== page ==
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Wageningen University joined forces with Food Autonomy to deliver best lighting conditions for pot anthurium in greenhouse conditions

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The customer

Wageningen University & Research is the most famous university worldwide for horticulture. It is the only university in the Netherlands that focuses specifically on the theme of ‘healthy food and living environment’, meanwhile they work closely with governments and the business community.

The Greenhouse Horticulture Business Unit Wageningen University & Research (WUR) concentrates on applied research for greenhouse horticulture, covering all aspects of cultivation (except for breeding). Scientists at the business unit test and develop crop models, lighting recipes, sensors, irrigation, and crop protection strategies with a focus on sustainability. Their main goal is inputs and emissions reduction while improving crop yield and quality.

The expectations

In the initial phase of the experiments, WUR had been using LEDs by another lighting company with fixed market available spectrum. However, this spectrum did not give the plants the shape the researchers were looking for. drs. Nieves Garcia Victoria, a scientific researcher of ornamental crops at WUR had a hypothesis that a specific spectrum can contribute to reducing stem elongation of pot anthuriums. (Anthurium is one of the most important pot plant crops in the Netherlands.)

Using LED lamps provided by Food Autonomy, the aim of the experiment was to test a range of different spectra to reduce stem elongation in the plants. The lamps were used to test 6 different light spectra and come up with the ideal light conditions.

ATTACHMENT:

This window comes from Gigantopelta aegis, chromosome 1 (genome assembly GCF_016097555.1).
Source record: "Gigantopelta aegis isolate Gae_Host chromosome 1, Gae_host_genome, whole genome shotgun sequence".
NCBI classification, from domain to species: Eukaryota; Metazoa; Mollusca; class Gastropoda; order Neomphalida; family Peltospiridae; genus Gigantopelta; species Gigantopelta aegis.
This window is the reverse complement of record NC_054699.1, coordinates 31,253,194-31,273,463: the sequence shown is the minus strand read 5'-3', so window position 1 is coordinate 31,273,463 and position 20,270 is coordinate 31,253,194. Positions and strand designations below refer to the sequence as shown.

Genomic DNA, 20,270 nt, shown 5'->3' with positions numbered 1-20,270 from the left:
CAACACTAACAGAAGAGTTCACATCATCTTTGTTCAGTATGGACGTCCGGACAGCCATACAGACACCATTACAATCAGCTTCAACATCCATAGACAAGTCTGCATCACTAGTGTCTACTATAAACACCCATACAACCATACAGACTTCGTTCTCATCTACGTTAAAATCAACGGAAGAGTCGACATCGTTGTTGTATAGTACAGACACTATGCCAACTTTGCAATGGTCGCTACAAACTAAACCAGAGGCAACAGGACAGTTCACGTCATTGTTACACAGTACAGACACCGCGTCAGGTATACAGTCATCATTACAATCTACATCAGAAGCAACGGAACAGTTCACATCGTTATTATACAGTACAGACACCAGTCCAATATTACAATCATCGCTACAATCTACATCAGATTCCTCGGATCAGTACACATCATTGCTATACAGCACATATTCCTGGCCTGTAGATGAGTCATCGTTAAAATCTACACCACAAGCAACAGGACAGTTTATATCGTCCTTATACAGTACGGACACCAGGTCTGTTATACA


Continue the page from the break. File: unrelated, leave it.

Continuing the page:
The solution

The trial, which started in March (2021), included 2 cultivation rounds, each 8 weeks long. Using shading screens, scientists simulated winter conditions in the greenhouse allowing only a small proportion of natural light. The ratio was 20% natural light and 80% from lamps to create typical winter conditions, which is the most critical period for cultivating with artificial light. In the first round of cultivation, lamps were used for 12 hours and in the second round for 16 hours as researchers were experimenting with the optimal duration of day length

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“Finding the right light spectrum is critically important for growers. The switch from HPS lamps to LEDs needs to be made and growers need to be precise when they decide on the spectrum and light intensity they use. LED is unquestionably a more sustainable solution as it reduces energy consumption but choosing the best light spectrum (the colours to be used) are all very important aspects that have an impact on the crop. There is definitely need for more research in this area,” according to drs. Nieves Garcia Victoria

The result

“Measurements show that changing the light spectrum resulted in an improvement in the shape of the plants and we were able to reduce the level to which the stems of the flowers elongate,” said Nieves Garcia Victoria. Results of the experiment proved that the hypothesis that a different spectrum can contribute to reducing stem elongation was correct, she added.

The evaluation of the data gathered during the experiment is in progress and larger scale testing may follow, drs. Nieves Garcia Victoria said, adding that she would be pleased to use the same Food Autonomy lamps in any follow-up experiments. Food Autonomy’s ability to create customized spectra on a very short notice was a key factor for choosing their product, she said.

Wageningen University & Research (WUR), Bleiswijk, The Netherlands

The product

Flexi-Grow  Toplight

Flexi-Grow Toplight

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